Sled Shopping: Tips for choosing a new or used snowmobile

Sled Shopping: Tips for choosing a new or used snowmobile
[![Snowmobile models abound. Will you choose new or used? Photos courtesy of Yamaha.](http://buyersguide.carsoup.com/wp-content/uploads/2014/12/Snowmobile-20151.jpg)](http://buyersguide.carsoup.com/wp-content/uploads/2014/12/Snowmobile-20151.jpg)Snowmobile models abound. Will you choose new or used? Photo courtesy of Yamaha.
Winter has arrived. For those of you who live in snow country and are snowmobilers, plenty of opportunities are out there for snow-going fun, whether you’re tracking on groomed trails, riding ridges in more mountainous regions or blazing your own paths among the snowdrifts and tall pines.

Maybe 2015 is the year you have decided to buy your first machine or maybe upgrade your current snowmobile. New and used models abound, from quick and lightweight machines to large and powerful models. So, how do you choose? Are you better off buying a used machine or a brand spanking new sled?

Well, it depends. Are you a long-time rider, putting on 3,000 to 4,000 miles each winter in the woods and on the trails? Then you’ll likely opt for a new machine. If you are new to the sport, and haven’t yet decided whether snowmobiling is for you, then choosing a used sled might be the way to go as a first buy—it’s less of a financial commitment. Or, maybe you have a snowmobile in your garage but only get out for one or two seasonal blasts each winter—you could probably go either way, new or used. And, no matter which category you fall into, your budget parameters will also influence your decision.

Here, we offer a few advantages regarding new and used for you to consider.

Advantages of New
Shiny and new. One obvious advantage of buying new is that, well, you’ll get a brand new sled, “as in zero miles on it,” says Stan Glumac, salesperson for R.J. Sport & Cycle in Duluth, Minn. “You’re getting a brand new snowmobile, rather than starting off with a used machine that could have problems.”

Your choice. Though there are plenty of used sleds out there, buying new offers you the opportunity to choose or buy exactly the make and model you want, say several sources.

Manufacturer’s Warranty. “Getting a warranty is a big advantage” of buying new, Glumac says. Generally, new models come with a one-year factory warranty that you can extend up to five years, Glumac says.

Daniel J. Peterson, a sales consultant with Rod’s Ride On Powersports in LaCrosse, Wis., agrees. “The factory warranty is an important consideration.” Beyond that, Peterson says buying a new snowmobile “is a lot like the car business, where there are special programs, sales events, incentives, cash rebates and extended warranties that all come in to play.”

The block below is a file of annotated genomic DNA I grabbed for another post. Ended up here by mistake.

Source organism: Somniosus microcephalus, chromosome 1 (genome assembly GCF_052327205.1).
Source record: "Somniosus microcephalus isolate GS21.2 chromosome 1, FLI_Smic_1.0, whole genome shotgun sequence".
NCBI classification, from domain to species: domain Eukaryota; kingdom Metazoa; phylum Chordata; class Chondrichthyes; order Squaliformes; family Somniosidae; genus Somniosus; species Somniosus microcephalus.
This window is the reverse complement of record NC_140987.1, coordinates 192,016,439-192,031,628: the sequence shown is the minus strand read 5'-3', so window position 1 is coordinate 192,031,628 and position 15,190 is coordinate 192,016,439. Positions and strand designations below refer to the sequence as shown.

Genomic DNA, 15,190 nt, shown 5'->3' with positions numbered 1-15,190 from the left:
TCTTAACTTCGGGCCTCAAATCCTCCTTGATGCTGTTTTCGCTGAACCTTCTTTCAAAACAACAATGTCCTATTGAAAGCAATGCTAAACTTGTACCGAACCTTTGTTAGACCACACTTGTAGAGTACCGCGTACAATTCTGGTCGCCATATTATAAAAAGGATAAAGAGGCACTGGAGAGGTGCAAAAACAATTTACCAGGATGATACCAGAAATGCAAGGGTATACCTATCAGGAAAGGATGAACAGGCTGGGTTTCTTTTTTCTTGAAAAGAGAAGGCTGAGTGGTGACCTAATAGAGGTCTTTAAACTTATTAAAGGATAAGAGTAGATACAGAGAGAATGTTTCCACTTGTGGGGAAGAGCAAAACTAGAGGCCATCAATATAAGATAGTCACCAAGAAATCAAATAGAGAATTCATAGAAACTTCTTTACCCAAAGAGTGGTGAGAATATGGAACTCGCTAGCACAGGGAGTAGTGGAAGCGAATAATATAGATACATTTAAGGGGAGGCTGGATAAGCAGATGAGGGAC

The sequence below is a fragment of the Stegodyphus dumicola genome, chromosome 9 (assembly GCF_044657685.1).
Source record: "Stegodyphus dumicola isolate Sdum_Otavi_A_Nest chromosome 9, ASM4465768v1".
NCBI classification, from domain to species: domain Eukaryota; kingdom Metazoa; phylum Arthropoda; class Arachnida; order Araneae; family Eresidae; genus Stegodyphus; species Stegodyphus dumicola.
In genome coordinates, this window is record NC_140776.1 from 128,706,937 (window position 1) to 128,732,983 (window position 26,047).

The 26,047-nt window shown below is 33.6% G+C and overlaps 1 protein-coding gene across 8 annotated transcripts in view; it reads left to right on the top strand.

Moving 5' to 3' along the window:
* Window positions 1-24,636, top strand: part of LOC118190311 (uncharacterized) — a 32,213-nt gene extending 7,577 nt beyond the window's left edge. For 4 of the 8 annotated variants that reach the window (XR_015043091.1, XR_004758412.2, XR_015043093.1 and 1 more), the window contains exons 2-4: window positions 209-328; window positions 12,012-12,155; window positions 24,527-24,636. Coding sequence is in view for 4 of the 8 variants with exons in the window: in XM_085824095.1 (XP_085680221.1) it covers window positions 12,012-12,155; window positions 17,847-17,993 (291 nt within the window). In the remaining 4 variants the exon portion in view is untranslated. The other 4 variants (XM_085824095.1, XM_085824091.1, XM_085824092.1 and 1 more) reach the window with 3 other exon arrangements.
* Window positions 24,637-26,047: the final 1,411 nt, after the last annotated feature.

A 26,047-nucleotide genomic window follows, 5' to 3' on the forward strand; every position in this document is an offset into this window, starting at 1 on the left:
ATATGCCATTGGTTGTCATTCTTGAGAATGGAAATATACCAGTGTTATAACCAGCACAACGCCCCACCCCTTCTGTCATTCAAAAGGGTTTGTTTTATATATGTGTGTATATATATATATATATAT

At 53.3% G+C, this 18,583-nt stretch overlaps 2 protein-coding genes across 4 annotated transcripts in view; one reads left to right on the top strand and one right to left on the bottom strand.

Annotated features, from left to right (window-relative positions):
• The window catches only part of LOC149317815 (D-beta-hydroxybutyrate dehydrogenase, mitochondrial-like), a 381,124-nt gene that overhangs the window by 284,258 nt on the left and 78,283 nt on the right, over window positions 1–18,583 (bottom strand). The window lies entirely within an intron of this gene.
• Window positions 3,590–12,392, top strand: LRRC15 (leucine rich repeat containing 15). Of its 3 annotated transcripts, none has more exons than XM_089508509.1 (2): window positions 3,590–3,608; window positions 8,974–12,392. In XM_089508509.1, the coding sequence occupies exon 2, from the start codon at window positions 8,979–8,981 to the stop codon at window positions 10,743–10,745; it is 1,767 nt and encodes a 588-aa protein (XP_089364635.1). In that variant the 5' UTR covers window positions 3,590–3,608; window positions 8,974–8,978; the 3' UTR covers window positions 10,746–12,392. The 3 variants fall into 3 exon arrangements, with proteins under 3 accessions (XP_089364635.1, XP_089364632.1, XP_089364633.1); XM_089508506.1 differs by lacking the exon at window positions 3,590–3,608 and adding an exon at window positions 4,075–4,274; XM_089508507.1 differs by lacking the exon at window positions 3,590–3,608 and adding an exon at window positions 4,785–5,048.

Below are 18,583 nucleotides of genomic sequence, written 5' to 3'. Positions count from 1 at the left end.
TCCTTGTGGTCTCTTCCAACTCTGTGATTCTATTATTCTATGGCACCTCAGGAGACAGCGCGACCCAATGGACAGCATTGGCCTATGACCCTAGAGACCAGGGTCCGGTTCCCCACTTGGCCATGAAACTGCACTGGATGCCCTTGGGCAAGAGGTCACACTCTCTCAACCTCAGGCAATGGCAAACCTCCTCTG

Glumac and Peterson both noted that, depending on the year and condition of the machine, some used snowmobiles can also be eligible for warranties.

Financing. You can generally finance new machines through manufacturers, but Glumac and Peterson mentioned that their dealerships also offer financing through local banks and credit unions for both new and used. As Glumac points out, “Rates are really excellent right now, around 2.99 percent for example, for five years.”

New non-current inventory. One other option to consider, Glumac says, is something called new non-current inventory. These are 2013 and 2014 models that are brand new and now are rebated at a lower price to move them out. These machines are “still new, still have warranties, but you get a better price.”

Advantages of Used
Cheaper. The biggest advantage of buying used is the price. “The price for used is a lot less,” Glumac says. New snowmobiles, like cars, motorcycles and other vehicles, lose value quickly.

Surprising Selection/Deals. Because snowmobiles are seasonal, a surprising selection of used sleds can be found for sale that haven’t really been used all that much, several sources advise. This is especially true, Glumac says, in those cases in which owners may have only used their machines once or twice annually for a few years and then decide to sell.

Peterson says that, at his dealership in LaCrosse for example, they sell a wide variety of makes and models and years, ranging from 1990s models to 2013s. In addition, “It’s not uncommon to see sleds in here that are up to 20 years old but are in such good condition that they are sometimes featured on our sales room floor.”

Warranties and financing for used, too. Finally, you’ll find plenty of late model snowmobiles that are “well maintained and in  good shape,” says Glumac, and can still be covered by warranties and financed.

To shop for snowmobiles, click here.

—Angelo Gentile, Content Editor, CarSoup.com


Enter your email below to join our newsletter

comments powered by Disqus